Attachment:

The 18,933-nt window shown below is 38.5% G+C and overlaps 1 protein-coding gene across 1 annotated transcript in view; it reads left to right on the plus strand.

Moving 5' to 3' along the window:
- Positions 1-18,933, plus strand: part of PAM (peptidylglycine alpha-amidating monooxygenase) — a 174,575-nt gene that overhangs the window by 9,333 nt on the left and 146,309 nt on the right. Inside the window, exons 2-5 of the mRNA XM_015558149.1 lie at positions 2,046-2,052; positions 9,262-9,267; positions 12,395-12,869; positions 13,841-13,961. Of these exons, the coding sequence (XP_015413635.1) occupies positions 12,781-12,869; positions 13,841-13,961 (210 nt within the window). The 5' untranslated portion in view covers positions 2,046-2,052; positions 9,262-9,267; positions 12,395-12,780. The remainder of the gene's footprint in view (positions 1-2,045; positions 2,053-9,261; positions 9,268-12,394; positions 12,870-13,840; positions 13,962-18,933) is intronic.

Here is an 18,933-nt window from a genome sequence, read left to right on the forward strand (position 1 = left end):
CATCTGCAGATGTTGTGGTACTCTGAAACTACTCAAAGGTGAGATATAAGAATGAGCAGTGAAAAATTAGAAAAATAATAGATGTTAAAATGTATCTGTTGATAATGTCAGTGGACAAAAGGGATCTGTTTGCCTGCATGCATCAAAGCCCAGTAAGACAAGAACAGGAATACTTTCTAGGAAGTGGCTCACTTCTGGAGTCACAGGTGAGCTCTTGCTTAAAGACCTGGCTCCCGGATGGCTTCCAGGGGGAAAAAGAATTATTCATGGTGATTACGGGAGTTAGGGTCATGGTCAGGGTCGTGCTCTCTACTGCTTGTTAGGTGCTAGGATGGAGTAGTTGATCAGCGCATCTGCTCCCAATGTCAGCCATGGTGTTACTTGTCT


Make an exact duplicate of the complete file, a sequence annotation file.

The 18,933-nt window shown below is 38.5% G+C and overlaps 1 protein-coding gene across 1 annotated transcript in view; it reads left to right on the plus strand.

Moving 5' to 3' along the window:
- Positions 1-18,933, plus strand: part of PAM (peptidylglycine alpha-amidating monooxygenase) — a 174,575-nt gene that overhangs the window by 9,333 nt on the left and 146,309 nt on the right. Inside the window, exons 2-5 of the mRNA XM_015558149.1 lie at positions 2,046-2,052; positions 9,262-9,267; positions 12,395-12,869; positions 13,841-13,961. Of these exons, the coding sequence (XP_015413635.1) occupies positions 12,781-12,869; positions 13,841-13,961 (210 nt within the window). The 5' untranslated portion in view covers positions 2,046-2,052; positions 9,262-9,267; positions 12,395-12,780. The remainder of the gene's footprint in view (positions 1-2,045; positions 2,053-9,261; positions 9,268-12,394; positions 12,870-13,840; positions 13,962-18,933) is intronic.

Here is an 18,933-nt window from a genome sequence, read left to right on the forward strand (position 1 = left end):
CATCTGCAGATGTTGTGGTACTCTGAAACTACTCAAAGGTGAGATATAAGAATGAGCAGTGAAAAATTAGAAAAATAATAGATGTTAAAATGTATCTGTTGATAATGTCAGTGGACAAAAGGGATCTGTTTGCCTGCATGCATCAAAGCCCAGTAAGACAAGAACAGGAATACTTTCTAGGAAGTGGCTCACTTCTGGAGTCACAGGTGAGCTCTTGCTTAAAGACCTGGCTCCCGGATGGCTTCCAGGGGGAAAAAGAATTATTCATGGTGATTACGGGAGTTAGGGTCATGGTCAGGGTCGTGCTCTCTACTGCTTGTTAGGTGCTAGGATGGAGTAGTTGATCAGCGCATCTGCTCCCAATGTCAGCCATGGTGTTACTTGTCT